Thursday, June 24, 2010


Nowadays i am getting lot interested in behavioral economics, psychology and finance. In fact, but you can say behavioral xxx. Game theory is another area of interest, but more of that in a separate post.

More Than You Know: Finding Financial Wisdom in Unconventional Places (Updated and Expanded)
I just started reading a book called 'More than you know: Finding
Financial Wisdom in Unconventional places" by Michael J. Mauboussin.  i have quoted a few snippets from the first chapter here.

"More than you know's core premise is simple to explain, but devilishly difficult to live: you will be a better investor, executive, parent, friend- person - if you approach problems from a multidisciplinary perspective.

The reality is that the majority of us end up with pretty narrow slices of knowledge. Most occupations encourage a degree of specialization, and some vocations like academia, insist on it. And there are the time constraints. We are all so busay talking on the phone, answering emails, and going to meetings that we don't have any time left to read, think, and play with ideas."
I came across a new word 'consilience' in this book.
Quoting from what Maubossin has to say about this word. "I adapted the title from Biologist Edward O. Wilson's  celebrated book, consilience, because no other word explain this idea as well. Consilience literally means the 'jumping together' of knowledge. Wilson argues that we can unify knowledge across diverse disciplines- physics, biology, economics,  and the arts, for instance at a fundamental level.  Indeed, you have to think across disciplines to deepen your understanding of how things work. So More than you know celebrates learning about the world with an eye toward building and refining the best possible analytical tool box".

I need to understand how this word 'consilience' is different from the word 'syncretism' meaning 'The union (or attempted fusion) of different systems of thought or belief (especially in religion or philosophy)'.

I will share more from the book once i complete it . I end with the below quote from the book "Consilience".

Consilience: The Unity of Knowledge"A balanced perspective cannot be acquired by studying disciplines in pieces, but through pursuit of the consilience among them. Such unification will come hard. But i think it is inevitable. Intellectually it rings true, and it gratifies impulses that rise from the admirable side of human nature. To the extent that the gaps between the great branches of learning can be narrowed, diversity and depth of knowledge will increase."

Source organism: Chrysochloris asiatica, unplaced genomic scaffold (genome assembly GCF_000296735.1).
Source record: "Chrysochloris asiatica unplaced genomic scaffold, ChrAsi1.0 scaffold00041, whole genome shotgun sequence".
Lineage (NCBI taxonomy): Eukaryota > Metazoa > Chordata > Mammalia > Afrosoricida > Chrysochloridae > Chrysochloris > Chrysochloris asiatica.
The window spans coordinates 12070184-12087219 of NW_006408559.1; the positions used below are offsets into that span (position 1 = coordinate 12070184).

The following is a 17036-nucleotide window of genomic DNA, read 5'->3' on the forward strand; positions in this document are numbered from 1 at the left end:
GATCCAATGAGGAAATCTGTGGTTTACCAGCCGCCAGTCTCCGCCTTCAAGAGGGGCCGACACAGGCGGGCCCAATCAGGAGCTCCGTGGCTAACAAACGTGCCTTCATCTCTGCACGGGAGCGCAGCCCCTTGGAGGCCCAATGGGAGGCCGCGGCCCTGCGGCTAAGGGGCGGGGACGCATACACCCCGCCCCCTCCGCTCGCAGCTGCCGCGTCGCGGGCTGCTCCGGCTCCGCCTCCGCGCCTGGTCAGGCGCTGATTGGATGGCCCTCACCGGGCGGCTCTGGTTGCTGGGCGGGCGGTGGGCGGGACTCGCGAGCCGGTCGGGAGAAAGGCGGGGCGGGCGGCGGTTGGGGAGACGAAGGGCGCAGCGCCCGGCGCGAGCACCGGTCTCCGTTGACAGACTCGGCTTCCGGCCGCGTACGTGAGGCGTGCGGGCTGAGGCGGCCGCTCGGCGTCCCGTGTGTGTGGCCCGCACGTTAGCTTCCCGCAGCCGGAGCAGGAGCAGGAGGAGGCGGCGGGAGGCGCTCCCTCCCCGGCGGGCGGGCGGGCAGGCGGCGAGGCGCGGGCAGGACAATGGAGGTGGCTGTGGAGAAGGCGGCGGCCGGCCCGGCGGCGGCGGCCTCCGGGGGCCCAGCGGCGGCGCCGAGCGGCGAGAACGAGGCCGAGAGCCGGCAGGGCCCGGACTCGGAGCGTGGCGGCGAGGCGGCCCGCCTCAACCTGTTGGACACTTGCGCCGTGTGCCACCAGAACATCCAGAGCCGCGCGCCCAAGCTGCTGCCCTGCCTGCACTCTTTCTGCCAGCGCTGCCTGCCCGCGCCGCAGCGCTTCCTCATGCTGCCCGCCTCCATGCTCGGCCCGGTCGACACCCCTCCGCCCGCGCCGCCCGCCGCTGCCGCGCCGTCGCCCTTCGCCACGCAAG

Edward O. Wilson, Consilience

Monday, June 14, 2010

Manali - Keylong Road Trip

We planned a road trip to Leh from Manali in the first week of June 2010. Unfortunately for us, couldn't travel beyond Keylong due to landslide. The sceneries along the way were awe inspiring. Hope the attached photo conveys some idea about the grandeur of the terrain. We have promised ourselves that we will be back next year, with more time at our disposal.

Wednesday, June 9, 2010

Different phases in a project

Why are some tough projects recalled with fond memories, while a few other (also successful) projects not given the same treatment by people? I believe it has to do with the environment in which the project was executed.

Factors like the trust within the team and how the different stake holders interact, make or mar the project atmosphere. The relationship that exists between the stake holders makes a difficult project easier and an easy project difficult. for e.g. bad relationship between the project team and the business unit can easily spoil/poison the project environment.

This gives us the opportunity to look at a project through the nature of the human relationship and we can classify the life cycle of a project into four different phases.  
  1. Handshake with velvet gloves: In this phase everything proceeds well and people are nice to each other. Aka honeymoon stage at the start of the project. 
  2. Grip is too tight for comfort: Honeymoon period is over and reality begins to bite. But people are still nice to each other. Things are progressing well in the project.
  3. Gloves are off: Things are not that well. Niceties are dispensed with and people are waiting to pounce on each other.
  4. Knives are out: Things have gone worse. Each side is looking to make a scapegoat of the other for the mess.
Good projects get completed within the first two phases itself.
Projects that go bad enter phase 3 and if the project is able to bounce back, it enters back phase 2.
Projects in which the atmosphere is so damaged enter phase 4. Once a project enters this phase, it is very difficult (close to impossible) for it to bounce back.

This brings into spotlight the role of the project manager and key stake holders. This group has to make certain that human relationships are maintained at a healthy & competitive level and make the project deliver. They also have the added duty to ensure that people get enough opportunities think of the project as a good project to work and remember it so, years after the project is over.